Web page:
senior client partner
This Week in Leadership
In a sign of mounting concerns over high-tech employee tracking, some states are preemptively banning even untried measures.
The warnings were there that this could happen, but the news nonetheless has crept up quickly. And it comes just as many companies were forging ahead with reopening offices—and building momentum on a recovery.
In short, COVID outbreaks are returning at a disturbing rate, and especially in localities that appeared to have the pandemic under some level of control. Already, in New York—which gained fame for largely shutting down the virus—officials are considering rolling back pandemic reopening plans in almost two dozen zip codes around the state. That follows a pattern of “hot spots” occurring everywhere from Montana to Texas to Virginia. And in each case, corporate leaders must decide how to respond and protect workers’ health—while still hoping to rebuild a revenue base depleted by the pandemic’s arrival in the spring.
Without a doubt, the new hot spots add a layer of complexity for organizations already grappling with local regulations, social-distancing measures, contact-tracing guidelines, and other challenges tied to reopening offices. “You have to constantly reassess and be ready to shift and pivot as conditions change if you are in a hot spot,” says Brian Bloom, vice president of global benefits at Korn Ferry and co-chairman of the firm’s COVID-19 task force.
Leaders have to trust that employees will do the right thing for themselves and each other when it comes to wearing a mask, not taking part in large group activities, and other safety protocols. “There’s a heightened sense of risk, so safety, caution, and agility are the three keys to navigating hot spots,” Bloom says.
To be sure, Dan Kaplan, a senior client partner in Korn Ferry’s Chief Human Resources Officers practice, says that organizations in outbreak areas should consider mandating employees to work from home even if their offices have reopened. Employees are already under unprecedented emotional and mental distress, Kaplan says, and the risks associated with commuting and working in close proximity to others in a hot spot could create further anxiety, disengagement, and a loss of productivity. “Companies need to remember that we are still in a pandemic, and the attitude should be that this is a marathon and not a sprint,” Kaplan says.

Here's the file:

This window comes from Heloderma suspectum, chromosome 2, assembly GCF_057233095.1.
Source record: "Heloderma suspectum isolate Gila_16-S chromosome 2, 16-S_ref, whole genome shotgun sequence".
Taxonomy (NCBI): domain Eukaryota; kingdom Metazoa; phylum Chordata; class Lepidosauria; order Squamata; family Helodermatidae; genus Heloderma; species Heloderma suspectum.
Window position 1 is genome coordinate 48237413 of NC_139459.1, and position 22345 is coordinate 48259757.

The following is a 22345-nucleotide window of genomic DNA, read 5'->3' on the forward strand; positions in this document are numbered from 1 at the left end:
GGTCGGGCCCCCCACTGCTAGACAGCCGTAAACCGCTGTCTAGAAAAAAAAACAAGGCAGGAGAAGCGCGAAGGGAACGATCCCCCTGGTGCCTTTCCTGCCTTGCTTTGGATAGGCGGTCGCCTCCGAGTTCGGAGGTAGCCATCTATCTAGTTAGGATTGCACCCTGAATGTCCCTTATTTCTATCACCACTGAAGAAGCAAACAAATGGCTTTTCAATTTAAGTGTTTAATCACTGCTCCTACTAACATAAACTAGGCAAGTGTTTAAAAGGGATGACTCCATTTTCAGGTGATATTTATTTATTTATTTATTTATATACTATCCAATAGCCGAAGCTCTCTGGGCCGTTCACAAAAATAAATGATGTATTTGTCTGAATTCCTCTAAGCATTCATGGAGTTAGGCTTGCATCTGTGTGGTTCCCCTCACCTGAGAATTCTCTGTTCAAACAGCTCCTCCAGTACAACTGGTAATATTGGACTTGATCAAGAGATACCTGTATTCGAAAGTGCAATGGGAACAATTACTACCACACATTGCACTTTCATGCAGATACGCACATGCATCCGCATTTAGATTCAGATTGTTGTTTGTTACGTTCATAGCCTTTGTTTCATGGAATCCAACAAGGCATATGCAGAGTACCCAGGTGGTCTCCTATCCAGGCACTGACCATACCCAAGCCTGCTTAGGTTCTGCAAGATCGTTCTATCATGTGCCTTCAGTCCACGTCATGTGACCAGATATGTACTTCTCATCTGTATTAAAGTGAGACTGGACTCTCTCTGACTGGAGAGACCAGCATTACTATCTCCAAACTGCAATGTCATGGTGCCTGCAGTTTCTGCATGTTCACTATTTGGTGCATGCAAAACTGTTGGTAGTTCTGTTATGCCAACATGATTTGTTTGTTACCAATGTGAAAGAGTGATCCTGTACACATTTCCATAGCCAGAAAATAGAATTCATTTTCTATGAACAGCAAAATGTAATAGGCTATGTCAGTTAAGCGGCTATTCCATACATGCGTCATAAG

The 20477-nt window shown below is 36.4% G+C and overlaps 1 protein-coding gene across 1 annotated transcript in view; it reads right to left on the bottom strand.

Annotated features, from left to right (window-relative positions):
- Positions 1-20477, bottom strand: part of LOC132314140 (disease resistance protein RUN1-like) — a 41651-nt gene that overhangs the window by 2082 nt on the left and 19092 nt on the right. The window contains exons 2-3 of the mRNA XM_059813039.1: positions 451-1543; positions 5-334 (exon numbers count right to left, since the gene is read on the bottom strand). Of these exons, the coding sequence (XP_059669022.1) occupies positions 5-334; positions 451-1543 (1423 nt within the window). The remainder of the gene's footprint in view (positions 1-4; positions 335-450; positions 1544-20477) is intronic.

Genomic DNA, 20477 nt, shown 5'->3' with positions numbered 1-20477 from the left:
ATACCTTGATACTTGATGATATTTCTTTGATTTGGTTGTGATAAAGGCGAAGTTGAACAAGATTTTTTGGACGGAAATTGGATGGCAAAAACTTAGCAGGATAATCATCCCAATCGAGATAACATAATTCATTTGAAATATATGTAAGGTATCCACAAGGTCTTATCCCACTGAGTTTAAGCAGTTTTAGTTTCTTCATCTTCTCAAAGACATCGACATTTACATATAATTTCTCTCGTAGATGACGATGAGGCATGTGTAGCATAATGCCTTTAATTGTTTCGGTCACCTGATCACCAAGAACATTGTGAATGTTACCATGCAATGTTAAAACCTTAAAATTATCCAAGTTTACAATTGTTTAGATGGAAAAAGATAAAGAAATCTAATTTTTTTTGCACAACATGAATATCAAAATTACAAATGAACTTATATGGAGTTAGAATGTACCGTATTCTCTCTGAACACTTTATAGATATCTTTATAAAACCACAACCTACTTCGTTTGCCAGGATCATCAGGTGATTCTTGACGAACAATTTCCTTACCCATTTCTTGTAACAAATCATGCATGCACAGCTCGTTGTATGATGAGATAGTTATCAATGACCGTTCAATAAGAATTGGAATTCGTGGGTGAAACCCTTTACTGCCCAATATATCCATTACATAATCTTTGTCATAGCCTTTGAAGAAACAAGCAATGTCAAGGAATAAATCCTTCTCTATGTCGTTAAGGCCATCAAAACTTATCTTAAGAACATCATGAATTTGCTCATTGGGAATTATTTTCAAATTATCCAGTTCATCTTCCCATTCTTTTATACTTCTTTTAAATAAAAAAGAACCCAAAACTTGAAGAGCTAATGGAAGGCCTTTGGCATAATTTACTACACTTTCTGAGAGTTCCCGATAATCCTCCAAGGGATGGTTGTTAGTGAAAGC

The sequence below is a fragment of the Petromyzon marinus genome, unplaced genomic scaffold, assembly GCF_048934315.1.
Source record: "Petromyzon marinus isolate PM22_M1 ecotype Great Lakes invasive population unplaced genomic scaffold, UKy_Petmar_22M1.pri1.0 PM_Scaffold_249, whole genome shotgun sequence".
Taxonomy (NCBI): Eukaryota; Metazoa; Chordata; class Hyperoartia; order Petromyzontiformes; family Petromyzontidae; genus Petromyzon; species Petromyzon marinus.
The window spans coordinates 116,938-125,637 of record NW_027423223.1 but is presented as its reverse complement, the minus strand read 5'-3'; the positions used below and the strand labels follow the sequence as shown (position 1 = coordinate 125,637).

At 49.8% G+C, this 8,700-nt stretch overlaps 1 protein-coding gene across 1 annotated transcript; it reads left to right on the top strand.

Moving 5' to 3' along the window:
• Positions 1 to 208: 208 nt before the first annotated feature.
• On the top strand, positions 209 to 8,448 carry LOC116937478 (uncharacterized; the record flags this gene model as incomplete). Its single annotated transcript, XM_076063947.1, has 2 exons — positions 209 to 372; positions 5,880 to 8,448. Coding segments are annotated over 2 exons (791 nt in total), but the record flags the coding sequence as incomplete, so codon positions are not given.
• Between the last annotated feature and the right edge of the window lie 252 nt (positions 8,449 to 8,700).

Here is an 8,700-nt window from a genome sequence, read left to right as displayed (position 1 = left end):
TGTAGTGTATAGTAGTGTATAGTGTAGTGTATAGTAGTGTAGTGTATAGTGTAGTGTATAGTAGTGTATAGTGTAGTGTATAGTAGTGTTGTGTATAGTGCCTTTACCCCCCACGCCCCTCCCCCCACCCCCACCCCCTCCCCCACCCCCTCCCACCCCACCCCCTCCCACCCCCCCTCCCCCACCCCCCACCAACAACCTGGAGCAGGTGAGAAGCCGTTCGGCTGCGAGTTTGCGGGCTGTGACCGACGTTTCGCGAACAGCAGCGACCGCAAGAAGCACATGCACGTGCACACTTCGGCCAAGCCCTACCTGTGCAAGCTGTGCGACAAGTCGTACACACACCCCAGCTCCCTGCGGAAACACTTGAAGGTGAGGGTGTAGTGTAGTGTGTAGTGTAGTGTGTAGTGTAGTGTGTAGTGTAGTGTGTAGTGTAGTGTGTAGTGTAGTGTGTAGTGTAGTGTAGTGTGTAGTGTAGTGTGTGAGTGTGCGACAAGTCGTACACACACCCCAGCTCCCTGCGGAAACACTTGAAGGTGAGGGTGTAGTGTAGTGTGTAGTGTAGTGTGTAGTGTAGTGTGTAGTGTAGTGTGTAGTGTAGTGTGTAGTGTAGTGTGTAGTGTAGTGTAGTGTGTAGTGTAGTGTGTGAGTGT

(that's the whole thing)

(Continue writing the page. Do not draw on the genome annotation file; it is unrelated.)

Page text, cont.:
Ideally, organizations established an early-warning system as part of their crisis response plan during the first weeks of the pandemic, if not before. That warning system should identify actions to take if a hot spot emerges, says Peter McDermott, a senior client partner in Korn Ferry’s Corporate Affairs and Investor Relations practices. “Most companies should have a plan in place for future spikes and disruption to continue operations to the best of their ability,” McDermott says.
Experts say that internal communications and employee engagement become even more of a priority for businesses in hot spots. It’s also important for leaders to reinforce the organization’s purpose and commitment to employee health and safety through assistance programs, wellness offerings, and the like. “Continuous messaging around corporate values is important,” says McDermott. “But actions always speak louder than words.”